Recently, Beajerry at the Cosmic Watercooler wrote about his/her thoughts on the definition of nursing practice (provided by Wikipedia.org) and his/her opinion of the nursing diagnosis.
To me there’s no “theory” or anything specific to “nursing”. It’s all real and it’s all medicine, baby!I’m not some Nightingale cult member practicing ‘theory’ over in the corner separate from the medical team. I don’t sit around shuffling idiotic nursing diagnosis cards trying to translate a medical problem into Fisher-Price speak.
Nurses aren’t allowed to officially diagnose and prescribe treatment – that’s the doctors’ job and they get paid for it. However, nurses are on their team and they do most of the skilled labor.If some nurse ‘researcher’ knows more about how to treat a medical problem than a doctor then I’m proud of ’em, but it seems a waste of time since they don’t have an M.D.
I don’t know of any people with a high degree in architecture and design who would rather pound rivets all day.
I disagree with Beajerry that there is no theory being used. Instead, I believe that theory is being used, its just that it’s beneath the surface and we are never really required to think about it in terms of pure theory. That said, having studied the core concepts of many nursing theories, I consider many complete bunk.
And, in my experience, there’s a direct relationship between nursing theory and the nursing diagnosis: The more far-fetched a nursing theory (see the Orem Model of Nursing or any of the Holistic nursing theories), the more completely it incorporates the ideas of the nursing diagnosis.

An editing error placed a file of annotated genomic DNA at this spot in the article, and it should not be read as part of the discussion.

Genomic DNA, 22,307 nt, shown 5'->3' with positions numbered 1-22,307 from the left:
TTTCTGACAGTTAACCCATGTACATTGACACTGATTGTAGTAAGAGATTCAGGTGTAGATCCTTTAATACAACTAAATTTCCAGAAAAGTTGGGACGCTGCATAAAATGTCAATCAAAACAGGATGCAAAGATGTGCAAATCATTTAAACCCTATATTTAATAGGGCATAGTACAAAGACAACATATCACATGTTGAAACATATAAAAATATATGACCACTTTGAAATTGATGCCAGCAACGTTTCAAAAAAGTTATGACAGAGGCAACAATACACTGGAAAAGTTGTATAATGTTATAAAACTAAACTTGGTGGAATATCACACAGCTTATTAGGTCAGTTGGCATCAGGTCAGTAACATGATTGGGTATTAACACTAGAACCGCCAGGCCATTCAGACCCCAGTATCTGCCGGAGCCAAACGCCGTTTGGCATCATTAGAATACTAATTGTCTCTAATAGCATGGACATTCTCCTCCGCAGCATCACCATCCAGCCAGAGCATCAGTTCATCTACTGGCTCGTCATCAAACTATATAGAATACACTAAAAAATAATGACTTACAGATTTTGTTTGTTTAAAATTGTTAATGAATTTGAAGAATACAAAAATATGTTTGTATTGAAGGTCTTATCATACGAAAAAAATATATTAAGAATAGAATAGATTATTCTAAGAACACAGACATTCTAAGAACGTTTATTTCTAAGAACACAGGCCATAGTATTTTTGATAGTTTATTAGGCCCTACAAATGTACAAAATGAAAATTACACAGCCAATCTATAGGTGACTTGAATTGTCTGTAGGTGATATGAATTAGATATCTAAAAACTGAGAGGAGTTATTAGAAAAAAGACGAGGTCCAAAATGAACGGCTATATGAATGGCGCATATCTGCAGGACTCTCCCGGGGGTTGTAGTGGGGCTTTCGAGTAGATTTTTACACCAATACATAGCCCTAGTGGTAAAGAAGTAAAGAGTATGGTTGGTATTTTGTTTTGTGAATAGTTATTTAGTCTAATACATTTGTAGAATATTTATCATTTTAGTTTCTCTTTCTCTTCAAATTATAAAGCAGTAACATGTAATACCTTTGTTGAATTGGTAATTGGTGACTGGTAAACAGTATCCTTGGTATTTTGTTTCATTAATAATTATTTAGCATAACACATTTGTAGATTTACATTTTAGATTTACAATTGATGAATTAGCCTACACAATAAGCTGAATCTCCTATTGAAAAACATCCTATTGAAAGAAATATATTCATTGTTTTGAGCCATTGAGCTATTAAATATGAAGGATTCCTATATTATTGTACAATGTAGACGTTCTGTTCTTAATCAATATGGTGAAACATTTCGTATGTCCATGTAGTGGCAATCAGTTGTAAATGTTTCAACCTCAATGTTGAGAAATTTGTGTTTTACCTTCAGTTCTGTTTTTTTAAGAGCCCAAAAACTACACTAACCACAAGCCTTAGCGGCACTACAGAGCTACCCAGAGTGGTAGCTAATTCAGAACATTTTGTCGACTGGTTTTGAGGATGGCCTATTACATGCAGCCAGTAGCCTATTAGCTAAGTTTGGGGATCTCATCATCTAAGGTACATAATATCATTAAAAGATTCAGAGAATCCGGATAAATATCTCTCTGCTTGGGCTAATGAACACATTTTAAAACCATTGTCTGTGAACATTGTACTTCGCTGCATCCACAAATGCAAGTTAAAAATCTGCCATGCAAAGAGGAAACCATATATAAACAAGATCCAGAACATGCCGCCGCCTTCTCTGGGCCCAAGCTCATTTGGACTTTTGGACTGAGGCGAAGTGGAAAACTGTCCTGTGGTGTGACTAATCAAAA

In my work environment, an ICU, we are required to “write” a nursing careplan for each patient upon admission to the ICU. But it is not as complex or time-consuming as it sounds. By “write” I mean we select 3-5 nursing diagnoses that are applicable to the particular patient from a list in the computer program we use, highlight those diagnoses, and hit enter. We don’t revisit them. They are a hoop we are required to jump through.
And then we return to the bedside where, as nurses, we provide a high level of nursing care that derives its focus from critical care medicine. Does that make me less of nurse? I don’t think so. I enjoy being part of a critical care team that uses a multivary approach and one language. I think it works best.
What do you think?